A Kansas federal judge has revoked the probation of a former Kansas City builder who operated a fraudulent real estate business after serving a prison term for mortgage fraud.
After leaving prison in January 2014, F. Jeffrey Miller violated four terms of his probation, which is called “supervised release” in the federal justice system, wrote U.S. District Judge Julie A. Robinson.
Miller used his son’s college fund to set up a company that purchased homes at Jackson County tax sales and sold them to poor buyers without making the repairs he promised, according to Robinson’s 16-page order.
Miller told his probation officer that he worked for the company only as a laborer, even though he controlled its finances and operations, in violation of his probation conditions.
Miller submitted false monthly reports to his probation officer attesting that he was committing no crimes, Robinson found.
The judge also determined that Miller broke the law by threatening a home buyer who had refused to move in or to pay Miller for the house until his company made the promised repairs. She later sought a restraining order against Miller, court records said.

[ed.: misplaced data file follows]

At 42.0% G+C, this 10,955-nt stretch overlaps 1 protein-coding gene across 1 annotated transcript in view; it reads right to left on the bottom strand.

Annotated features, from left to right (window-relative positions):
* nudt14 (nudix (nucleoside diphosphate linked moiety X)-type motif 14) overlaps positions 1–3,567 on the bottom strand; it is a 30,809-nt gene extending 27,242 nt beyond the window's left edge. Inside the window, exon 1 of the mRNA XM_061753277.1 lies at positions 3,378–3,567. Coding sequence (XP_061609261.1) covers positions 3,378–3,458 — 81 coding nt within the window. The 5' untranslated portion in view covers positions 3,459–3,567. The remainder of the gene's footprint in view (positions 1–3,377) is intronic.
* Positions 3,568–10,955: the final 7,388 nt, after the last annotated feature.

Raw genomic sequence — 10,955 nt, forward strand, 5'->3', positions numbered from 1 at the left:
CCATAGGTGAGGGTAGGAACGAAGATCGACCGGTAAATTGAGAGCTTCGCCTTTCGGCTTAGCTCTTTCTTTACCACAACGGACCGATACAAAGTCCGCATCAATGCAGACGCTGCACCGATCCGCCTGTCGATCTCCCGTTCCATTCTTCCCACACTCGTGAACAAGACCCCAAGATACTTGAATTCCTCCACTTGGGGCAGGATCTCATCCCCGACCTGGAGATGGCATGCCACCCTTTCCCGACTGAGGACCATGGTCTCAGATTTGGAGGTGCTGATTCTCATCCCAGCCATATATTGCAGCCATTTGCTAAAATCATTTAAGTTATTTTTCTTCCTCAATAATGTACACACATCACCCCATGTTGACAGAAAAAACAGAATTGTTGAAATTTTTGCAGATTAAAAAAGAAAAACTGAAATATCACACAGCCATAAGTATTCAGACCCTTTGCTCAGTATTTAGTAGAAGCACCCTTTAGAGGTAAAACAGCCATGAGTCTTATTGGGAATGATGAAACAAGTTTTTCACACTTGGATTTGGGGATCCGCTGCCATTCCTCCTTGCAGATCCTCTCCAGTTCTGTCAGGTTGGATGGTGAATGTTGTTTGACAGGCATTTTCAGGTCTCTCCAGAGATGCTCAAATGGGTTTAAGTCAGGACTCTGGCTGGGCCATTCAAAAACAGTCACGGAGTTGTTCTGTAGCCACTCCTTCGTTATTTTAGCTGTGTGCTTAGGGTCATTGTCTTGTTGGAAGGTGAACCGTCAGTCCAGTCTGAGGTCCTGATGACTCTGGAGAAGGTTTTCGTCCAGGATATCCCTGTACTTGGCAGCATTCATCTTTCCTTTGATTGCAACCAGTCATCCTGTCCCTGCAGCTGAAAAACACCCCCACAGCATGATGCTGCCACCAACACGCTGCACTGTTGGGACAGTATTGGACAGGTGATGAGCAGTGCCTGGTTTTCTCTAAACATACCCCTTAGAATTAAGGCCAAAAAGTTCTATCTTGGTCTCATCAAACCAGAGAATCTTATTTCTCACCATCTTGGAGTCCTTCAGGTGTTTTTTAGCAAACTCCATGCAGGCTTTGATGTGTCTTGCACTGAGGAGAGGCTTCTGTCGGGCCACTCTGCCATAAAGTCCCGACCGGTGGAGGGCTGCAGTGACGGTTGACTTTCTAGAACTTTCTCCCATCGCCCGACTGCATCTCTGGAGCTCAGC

Federal prison authorities grew alarmed about Miller’s post-release plans when they monitored his phone calls while he still was incarcerated, court records said.
In those calls, they heard Miller promise his son a car if he would invest his college fund in the new real estate venture.
Concerned that he might be planning another fraud scheme, prison officials notified the probation officer who would be assigned to Miller after his release and contacted an IRS agent who already had investigated him.
The business also caught the attention of Legal Aid of Western Missouri, which monitors the inner-city housing market for real estate scams. According to the order, Legal Aid now represents 18 victims of Miller’s company in consumer complaints with the Missouri attorney general.